# Vergence (optics)

In geometrical optics , **vergence is** the reciprocal of the radius of curvature of a wave front . It is given in diopters (1 / m).

For a ( divergent ) bundle of rays emanating from a point , the wave fronts are spherical and the vergence is the *negative* reciprocal of the distance *r* from the starting point:

If this bundle hits a converging lens and the starting point is at the focal point of the lens, the vergence is immediately in front of the lens

- ( is the focal length of the lens ).

The lens collimates the light , the rays become parallel, the wave fronts flat , the vergence zero.

The *change* in vergence, from to , is the power *D of* the lens. It is positive for converging lenses, negative for diverging lenses and is also given in diopters.

Conversely, if a plane wave ( , parallel rays) hits a converging lens, the bundle receives the positive refractive power *D of* the lens as vergence: immediately behind the lens applies

Positive vergence means convergence: the rays of the bundle run towards a focus. That is at a distance behind the lens.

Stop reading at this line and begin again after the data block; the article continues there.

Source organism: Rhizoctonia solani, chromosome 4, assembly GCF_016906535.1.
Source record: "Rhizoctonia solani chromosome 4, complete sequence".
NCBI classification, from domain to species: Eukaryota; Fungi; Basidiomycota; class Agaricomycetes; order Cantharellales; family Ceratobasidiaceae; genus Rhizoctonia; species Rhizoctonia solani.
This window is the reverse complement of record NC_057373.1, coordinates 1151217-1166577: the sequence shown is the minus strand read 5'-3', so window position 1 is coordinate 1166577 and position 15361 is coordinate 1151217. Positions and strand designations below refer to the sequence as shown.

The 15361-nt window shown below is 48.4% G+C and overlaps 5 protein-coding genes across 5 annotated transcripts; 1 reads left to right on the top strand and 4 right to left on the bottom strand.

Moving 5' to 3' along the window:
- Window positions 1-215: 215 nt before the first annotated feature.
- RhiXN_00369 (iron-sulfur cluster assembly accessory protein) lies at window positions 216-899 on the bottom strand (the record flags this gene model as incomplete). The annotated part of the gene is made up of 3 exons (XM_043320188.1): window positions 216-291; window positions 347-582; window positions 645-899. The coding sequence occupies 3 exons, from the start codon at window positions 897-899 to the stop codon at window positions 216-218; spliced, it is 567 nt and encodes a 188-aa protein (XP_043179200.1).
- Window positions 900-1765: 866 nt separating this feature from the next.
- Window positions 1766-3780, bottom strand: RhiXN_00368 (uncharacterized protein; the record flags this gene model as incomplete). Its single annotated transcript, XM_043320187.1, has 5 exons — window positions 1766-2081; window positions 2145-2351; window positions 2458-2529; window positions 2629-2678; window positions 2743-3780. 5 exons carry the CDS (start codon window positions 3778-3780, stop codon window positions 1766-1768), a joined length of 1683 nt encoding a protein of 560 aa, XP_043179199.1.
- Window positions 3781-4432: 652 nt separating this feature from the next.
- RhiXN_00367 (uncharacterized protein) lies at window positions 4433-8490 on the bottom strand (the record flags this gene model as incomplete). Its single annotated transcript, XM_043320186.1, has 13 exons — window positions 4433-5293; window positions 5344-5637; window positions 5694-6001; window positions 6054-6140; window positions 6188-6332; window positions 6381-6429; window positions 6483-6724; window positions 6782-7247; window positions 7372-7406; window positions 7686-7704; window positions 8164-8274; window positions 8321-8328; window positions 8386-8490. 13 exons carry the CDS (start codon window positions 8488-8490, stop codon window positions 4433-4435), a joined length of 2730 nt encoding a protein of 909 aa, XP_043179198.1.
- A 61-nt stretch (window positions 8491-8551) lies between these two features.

As the focus approaches, the vergence increases faster and faster. The concept of vergence only makes sense in dimensions far above the wavelength . At a focus, vergence has a mathematical pole , that is, it diverges and changes its sign : Towards the focal point it would be positive infinite, then negative infinite. With the Gaussian beam of wave optics, on the other hand, the curvature of the wave fronts initially increases with vergence, but becomes smaller again close to the focus. As it passes through the focus, the curvature changes steadily from positive to negative, i.e. H. The wave fronts *are flat* directly at the intersection of the rays of geometric optics . Sufficiently far behind the focus, the vergence again coincides with the curvature of the wave fronts (both negative).